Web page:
Luxury brand autos thriving

The world’s biggest carmakers have had a tough time selling their wares in recent months, but the economic meltdown appears to have left scarcely a dent in some Canadians’ desire for the sleek, growling power of a luxury automobile.

TORONTO — The world’s biggest carmakers have had a tough time selling their wares in recent months, but the economic meltdown appears to have left scarcely a dent in some Canadians’ desire for the sleek, growling power of a luxury automobile.

In September, BMW, Mercedes-Benz, Lexus and Audi all saw their sales increase by more than 10 per cent compared to a year earlier. By comparison, overall Canadian auto sales were down 3.5 per cent compared to September 2008.

That may seem out of step with reality, given the impact of the recession on non-luxury brands and the general state of an auto industry hard-hit by a slump in consumer confidence.

But “real money is just as abundant in a bad economy as in a good economy,” and those with real money are looking for quality, said analyst Dennis DesRosiers.

DesRosiers said the luxury vehicle segment is offering an impressive range of products, including diesel-powered cars and SUVs and smaller, “entry-level” vehicles.

“These are much smaller vehicles, so they’ve accommodated the luxury buyer that still wants luxury but is constrained on cost,” he said.

In addition, a “price war” between German luxury carmakers Mercedes and BMW has created a buyers’ market for some luxury vehicles, he said.

“The interesting part of this BMW-Mercedes love-hate relationship is the consumer’s been a big winner with fabulous product that’s never been priced better,” DesRosiers said.

He said both companies have been particularly aggressive in slashing their lease rates, which have particular appeal to luxury car buyers, who tend to turn in their cars every three to four years and thus can save money by leasing rather than paying cash.

The presidents of both Mercedes-Benz Canada and BMW Canada denied that there is a price war going on. Rather, they said, a combination of value and product has kept consumers buying their vehicles despite the state of the economy.

Marcus , president and CEO of Mercedes-Benz Canada, said the company has continued to invest in new products and technology despite the economic downturn, and this decision seems to be paying off.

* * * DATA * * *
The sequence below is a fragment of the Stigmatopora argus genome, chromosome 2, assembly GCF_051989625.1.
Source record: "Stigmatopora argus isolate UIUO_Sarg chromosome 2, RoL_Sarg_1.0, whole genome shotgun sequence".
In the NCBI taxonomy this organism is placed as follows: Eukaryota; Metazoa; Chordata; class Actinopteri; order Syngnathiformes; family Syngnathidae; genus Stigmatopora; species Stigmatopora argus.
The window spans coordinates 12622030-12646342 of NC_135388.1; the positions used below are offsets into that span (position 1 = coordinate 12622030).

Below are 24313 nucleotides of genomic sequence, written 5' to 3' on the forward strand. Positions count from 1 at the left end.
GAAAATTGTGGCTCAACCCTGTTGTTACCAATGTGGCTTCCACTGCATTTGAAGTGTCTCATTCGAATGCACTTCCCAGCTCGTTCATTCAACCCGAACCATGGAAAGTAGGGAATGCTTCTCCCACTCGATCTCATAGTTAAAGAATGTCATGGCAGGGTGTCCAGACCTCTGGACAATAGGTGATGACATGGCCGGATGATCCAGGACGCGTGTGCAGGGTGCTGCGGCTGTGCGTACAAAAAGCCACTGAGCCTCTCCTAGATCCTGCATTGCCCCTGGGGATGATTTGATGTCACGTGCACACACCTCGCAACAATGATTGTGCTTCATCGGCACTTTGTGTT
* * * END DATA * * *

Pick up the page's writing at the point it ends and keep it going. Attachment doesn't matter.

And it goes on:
“In the part of Germany where I am from originally, we always said, ’We’re too poor to buy Jeeps,”’ Breitschwerdt said in an interview.

“So instead of buying three times something which is inexpensive but which is not really fitting your needs and maybe is not as durable or reliable, you’d rather spend a little bit more at the beginning and then have a 100 per cent perfect match.”

Breitschwerdt doesn’t make any apologies for Mercedes’ exclusive reputation — in fact, he said the company has been able to attract “middle-class” consumers even during the recession because of the sense that owning a Mercedes comes with “membership in a club.”

He said consumers feel that the North American automakers and even the Japanese automakers have lost their way and so are increasingly turning to luxury brands to fill their desire for quality.

“The domestic manufacturers lost first their focus on quality, on innovation and on brand, and then they lost their customers, and the customers were gained by the Japanese and Asian import brands,” Breitschwerdt said.

“Those brands now have their issues too, because they have a certain lack of authenticity and also innovation and also of showing new directions in the car industry, so people now have a tendency to go a step farther and buy brands which can really show something on that side.”

Franz Jung, president and CEO of BMW Canada, agreed that it’s the quality of the product that keeps consumers coming back to luxury brands despite the recession.

“I think due to new product offensives and due to new design and due to the fact that we are the benchmark in all areas when it comes to fuel efficiency… that together stimulates a lot of the market,” Jung said.

He added that BMW has been offering some consumer incentives during the recession, but said that alone isn’t enough to explain the company’s impressive 50.1 per cent jump in sales last month.

“We do no more and we do no less than the competition, and the good thing is if we do fight with the same weapons like the competition does, the BMW brand has such a strong impact that we sell more cars,” he said.

BMW led the luxury segment in Canada in September, with its sales up 50.1 per cent to 2,402. Mercedes’ sales were up 24.9 per cent to 2,248, while Audi saw its sales increase 17.1 per cent to 1,111 and Lexus saw its sales climb 11.3 per cent to 1,504.

By comparison, General Motors saw its sales decline by 23.4 per cent, Honda’s sales were down 12.2 per cent and Toyota’s sales declined by 11.1 per cent.

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